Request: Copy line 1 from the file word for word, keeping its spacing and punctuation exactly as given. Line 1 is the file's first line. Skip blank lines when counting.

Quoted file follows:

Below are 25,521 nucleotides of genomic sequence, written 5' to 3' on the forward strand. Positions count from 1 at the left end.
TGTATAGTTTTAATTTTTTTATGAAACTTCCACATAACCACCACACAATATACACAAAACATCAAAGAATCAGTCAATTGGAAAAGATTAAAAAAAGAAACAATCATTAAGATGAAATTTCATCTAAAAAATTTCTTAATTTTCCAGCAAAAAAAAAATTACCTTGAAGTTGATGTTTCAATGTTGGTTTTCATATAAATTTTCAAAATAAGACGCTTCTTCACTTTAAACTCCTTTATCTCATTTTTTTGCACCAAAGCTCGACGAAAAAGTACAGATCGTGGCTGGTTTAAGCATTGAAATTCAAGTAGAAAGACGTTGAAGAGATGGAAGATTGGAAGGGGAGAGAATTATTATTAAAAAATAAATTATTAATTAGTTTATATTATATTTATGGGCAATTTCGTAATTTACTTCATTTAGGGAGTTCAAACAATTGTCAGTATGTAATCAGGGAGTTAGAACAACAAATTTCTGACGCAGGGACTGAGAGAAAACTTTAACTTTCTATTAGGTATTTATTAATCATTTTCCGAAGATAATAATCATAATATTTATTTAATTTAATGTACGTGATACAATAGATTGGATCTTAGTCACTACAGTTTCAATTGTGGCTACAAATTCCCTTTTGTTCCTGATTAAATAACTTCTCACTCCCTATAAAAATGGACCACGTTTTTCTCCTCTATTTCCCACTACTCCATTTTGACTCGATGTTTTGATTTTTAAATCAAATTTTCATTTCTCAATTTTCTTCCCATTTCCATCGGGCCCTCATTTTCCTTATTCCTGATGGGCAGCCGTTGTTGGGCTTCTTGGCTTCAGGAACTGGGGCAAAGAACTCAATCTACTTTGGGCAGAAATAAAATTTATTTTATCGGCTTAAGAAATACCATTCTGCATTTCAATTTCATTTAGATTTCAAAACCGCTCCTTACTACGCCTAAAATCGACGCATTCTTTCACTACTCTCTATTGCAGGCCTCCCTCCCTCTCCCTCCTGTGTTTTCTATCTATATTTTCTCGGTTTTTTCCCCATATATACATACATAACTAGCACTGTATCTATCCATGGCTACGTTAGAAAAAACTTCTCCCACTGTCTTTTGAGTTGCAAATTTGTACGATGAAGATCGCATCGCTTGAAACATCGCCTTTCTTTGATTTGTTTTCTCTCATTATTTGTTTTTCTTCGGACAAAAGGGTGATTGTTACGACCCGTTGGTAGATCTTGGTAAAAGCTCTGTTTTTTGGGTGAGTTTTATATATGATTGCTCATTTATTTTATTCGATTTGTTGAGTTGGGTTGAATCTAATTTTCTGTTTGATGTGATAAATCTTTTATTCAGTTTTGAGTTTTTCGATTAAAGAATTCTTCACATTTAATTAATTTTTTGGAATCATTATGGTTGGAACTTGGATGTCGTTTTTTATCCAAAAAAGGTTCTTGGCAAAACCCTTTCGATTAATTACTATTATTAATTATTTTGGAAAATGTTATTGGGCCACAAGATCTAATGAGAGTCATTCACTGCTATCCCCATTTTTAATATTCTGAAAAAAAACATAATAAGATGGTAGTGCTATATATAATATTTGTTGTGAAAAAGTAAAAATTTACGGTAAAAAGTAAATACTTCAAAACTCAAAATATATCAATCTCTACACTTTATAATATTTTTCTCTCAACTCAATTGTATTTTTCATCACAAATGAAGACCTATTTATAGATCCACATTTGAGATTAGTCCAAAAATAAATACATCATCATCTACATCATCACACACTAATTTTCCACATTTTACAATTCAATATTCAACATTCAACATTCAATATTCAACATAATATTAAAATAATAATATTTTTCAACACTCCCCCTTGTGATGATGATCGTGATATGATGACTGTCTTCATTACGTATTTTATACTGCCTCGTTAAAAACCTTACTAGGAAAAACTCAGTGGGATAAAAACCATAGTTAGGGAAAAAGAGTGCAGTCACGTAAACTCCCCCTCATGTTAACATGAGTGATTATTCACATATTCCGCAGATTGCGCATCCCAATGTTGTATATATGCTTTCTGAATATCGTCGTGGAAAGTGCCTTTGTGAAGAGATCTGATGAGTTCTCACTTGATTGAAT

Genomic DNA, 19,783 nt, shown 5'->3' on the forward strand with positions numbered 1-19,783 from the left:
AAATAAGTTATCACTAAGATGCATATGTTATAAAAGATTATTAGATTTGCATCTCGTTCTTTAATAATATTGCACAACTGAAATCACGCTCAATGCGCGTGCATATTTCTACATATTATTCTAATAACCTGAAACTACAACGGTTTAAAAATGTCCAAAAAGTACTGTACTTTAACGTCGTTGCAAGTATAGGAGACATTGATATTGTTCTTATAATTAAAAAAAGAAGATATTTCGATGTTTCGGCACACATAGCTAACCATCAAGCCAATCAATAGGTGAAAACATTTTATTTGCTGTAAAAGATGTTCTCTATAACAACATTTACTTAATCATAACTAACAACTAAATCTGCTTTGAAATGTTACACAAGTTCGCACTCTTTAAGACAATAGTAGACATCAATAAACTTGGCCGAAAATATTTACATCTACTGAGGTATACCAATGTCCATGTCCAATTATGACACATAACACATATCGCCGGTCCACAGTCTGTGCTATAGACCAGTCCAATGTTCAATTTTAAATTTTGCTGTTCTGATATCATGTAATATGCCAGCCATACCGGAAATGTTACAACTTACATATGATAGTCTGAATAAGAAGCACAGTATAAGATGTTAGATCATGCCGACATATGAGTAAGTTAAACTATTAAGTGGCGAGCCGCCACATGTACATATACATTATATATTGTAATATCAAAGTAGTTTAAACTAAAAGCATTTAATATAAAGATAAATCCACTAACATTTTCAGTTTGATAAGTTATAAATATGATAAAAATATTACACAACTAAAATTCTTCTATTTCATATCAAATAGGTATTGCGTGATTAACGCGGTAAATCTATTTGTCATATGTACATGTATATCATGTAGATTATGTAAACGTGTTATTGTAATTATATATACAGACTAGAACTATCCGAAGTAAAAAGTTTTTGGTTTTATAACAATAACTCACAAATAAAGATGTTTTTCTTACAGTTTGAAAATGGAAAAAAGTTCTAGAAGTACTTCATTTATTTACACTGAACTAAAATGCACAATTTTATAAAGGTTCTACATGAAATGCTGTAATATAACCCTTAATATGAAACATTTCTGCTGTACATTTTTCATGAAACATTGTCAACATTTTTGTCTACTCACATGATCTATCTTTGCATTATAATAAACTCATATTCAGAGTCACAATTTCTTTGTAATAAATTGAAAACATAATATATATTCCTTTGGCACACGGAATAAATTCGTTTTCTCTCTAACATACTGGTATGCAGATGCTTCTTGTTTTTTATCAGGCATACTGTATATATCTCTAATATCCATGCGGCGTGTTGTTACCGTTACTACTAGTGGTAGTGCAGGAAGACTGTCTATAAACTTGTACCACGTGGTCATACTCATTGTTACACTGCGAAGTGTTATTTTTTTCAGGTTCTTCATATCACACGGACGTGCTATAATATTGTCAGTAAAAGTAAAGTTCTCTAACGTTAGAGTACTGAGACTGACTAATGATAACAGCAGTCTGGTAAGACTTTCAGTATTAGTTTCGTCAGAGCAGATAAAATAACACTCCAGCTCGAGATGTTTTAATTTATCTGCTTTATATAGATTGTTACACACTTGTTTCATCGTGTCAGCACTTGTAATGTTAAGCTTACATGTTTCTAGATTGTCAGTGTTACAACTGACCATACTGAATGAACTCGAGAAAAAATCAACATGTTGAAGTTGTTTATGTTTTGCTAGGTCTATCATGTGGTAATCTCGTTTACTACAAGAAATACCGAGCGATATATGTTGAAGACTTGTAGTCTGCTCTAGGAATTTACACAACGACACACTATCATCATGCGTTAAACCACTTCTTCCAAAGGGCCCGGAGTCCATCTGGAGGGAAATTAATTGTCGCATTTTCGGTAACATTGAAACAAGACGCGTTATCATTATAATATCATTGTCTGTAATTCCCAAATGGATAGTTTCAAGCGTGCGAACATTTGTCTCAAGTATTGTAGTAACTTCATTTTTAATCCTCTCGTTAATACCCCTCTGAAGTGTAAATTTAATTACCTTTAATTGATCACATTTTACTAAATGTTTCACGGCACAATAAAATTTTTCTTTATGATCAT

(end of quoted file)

Below are 25,521 nucleotides of genomic sequence, written 5' to 3' on the forward strand. Positions count from 1 at the left end.